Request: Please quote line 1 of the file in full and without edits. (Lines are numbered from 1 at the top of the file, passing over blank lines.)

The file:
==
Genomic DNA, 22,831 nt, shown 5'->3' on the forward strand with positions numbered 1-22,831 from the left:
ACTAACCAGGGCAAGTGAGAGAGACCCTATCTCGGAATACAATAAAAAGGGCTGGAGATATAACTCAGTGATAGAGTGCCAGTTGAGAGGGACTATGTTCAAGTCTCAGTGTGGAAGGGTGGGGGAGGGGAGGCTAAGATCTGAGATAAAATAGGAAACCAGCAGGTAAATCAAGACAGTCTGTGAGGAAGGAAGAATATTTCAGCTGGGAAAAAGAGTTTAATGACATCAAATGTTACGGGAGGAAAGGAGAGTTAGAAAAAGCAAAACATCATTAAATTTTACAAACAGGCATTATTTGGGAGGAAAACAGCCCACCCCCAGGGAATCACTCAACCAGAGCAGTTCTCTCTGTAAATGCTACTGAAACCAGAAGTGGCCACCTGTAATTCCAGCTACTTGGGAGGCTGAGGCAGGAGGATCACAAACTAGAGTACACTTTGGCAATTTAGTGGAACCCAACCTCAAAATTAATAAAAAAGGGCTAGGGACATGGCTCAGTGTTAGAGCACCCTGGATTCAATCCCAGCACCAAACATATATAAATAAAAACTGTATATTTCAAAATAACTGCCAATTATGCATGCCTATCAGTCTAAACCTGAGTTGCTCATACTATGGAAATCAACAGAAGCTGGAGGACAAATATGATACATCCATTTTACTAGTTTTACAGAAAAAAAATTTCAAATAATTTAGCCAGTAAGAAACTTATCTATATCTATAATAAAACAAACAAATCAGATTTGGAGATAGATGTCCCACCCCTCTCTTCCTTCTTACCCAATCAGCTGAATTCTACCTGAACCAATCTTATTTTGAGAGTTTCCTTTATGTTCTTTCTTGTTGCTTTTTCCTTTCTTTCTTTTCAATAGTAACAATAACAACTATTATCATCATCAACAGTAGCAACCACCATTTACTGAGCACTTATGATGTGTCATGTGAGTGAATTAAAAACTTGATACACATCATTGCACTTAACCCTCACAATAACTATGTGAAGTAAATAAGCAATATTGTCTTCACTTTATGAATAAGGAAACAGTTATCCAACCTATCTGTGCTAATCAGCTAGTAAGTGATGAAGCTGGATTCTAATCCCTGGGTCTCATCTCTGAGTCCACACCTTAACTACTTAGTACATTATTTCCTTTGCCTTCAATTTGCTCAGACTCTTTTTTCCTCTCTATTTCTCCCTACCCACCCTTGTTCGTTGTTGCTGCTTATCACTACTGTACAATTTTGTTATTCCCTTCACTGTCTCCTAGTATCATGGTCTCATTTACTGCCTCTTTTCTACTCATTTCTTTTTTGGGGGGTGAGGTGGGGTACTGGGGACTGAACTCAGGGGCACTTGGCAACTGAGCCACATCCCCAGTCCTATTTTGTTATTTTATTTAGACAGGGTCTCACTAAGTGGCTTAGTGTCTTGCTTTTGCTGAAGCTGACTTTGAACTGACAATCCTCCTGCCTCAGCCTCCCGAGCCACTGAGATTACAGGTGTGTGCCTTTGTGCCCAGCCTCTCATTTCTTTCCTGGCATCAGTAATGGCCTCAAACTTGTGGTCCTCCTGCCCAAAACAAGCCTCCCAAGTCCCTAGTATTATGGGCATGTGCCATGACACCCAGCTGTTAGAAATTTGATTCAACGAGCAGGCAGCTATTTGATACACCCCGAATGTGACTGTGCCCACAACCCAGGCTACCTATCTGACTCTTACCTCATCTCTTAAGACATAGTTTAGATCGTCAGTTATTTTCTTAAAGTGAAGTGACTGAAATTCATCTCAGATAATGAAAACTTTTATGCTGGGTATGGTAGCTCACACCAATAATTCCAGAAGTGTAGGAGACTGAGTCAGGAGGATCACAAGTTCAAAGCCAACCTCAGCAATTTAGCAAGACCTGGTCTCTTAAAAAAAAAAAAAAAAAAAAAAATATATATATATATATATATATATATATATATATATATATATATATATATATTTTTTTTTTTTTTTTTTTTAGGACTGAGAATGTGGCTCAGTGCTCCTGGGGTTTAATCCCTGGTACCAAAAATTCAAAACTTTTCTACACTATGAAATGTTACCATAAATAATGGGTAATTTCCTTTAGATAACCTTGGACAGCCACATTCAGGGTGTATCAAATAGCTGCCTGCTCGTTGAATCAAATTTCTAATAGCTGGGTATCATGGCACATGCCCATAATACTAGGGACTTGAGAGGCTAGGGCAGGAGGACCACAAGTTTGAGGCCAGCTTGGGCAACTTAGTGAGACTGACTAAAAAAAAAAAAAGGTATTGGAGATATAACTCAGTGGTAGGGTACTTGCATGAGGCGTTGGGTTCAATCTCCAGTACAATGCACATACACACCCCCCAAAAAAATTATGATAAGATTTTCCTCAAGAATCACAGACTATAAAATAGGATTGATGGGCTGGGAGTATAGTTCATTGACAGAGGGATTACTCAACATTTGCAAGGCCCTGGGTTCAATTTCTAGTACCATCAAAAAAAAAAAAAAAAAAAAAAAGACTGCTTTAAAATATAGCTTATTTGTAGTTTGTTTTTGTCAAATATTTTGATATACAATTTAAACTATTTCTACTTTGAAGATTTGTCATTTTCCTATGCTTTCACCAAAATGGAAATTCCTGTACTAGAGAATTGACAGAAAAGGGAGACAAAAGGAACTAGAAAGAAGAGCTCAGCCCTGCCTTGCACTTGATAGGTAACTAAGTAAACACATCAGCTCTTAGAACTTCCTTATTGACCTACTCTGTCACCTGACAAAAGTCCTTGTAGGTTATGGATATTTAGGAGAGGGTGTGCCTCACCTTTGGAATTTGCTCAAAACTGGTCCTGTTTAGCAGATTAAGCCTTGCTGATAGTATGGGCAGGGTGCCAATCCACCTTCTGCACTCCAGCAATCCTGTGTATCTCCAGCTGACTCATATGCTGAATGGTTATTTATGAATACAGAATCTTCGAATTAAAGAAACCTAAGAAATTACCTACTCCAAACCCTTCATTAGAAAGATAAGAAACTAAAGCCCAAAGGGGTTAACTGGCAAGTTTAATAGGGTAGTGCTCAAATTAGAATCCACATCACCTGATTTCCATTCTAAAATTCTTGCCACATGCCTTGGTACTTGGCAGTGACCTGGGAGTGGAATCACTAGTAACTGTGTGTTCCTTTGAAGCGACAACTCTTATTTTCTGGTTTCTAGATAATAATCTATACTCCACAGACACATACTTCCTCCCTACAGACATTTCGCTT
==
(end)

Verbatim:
Genomic DNA, 22,831 nt, shown 5'->3' on the forward strand with positions numbered 1-22,831 from the left: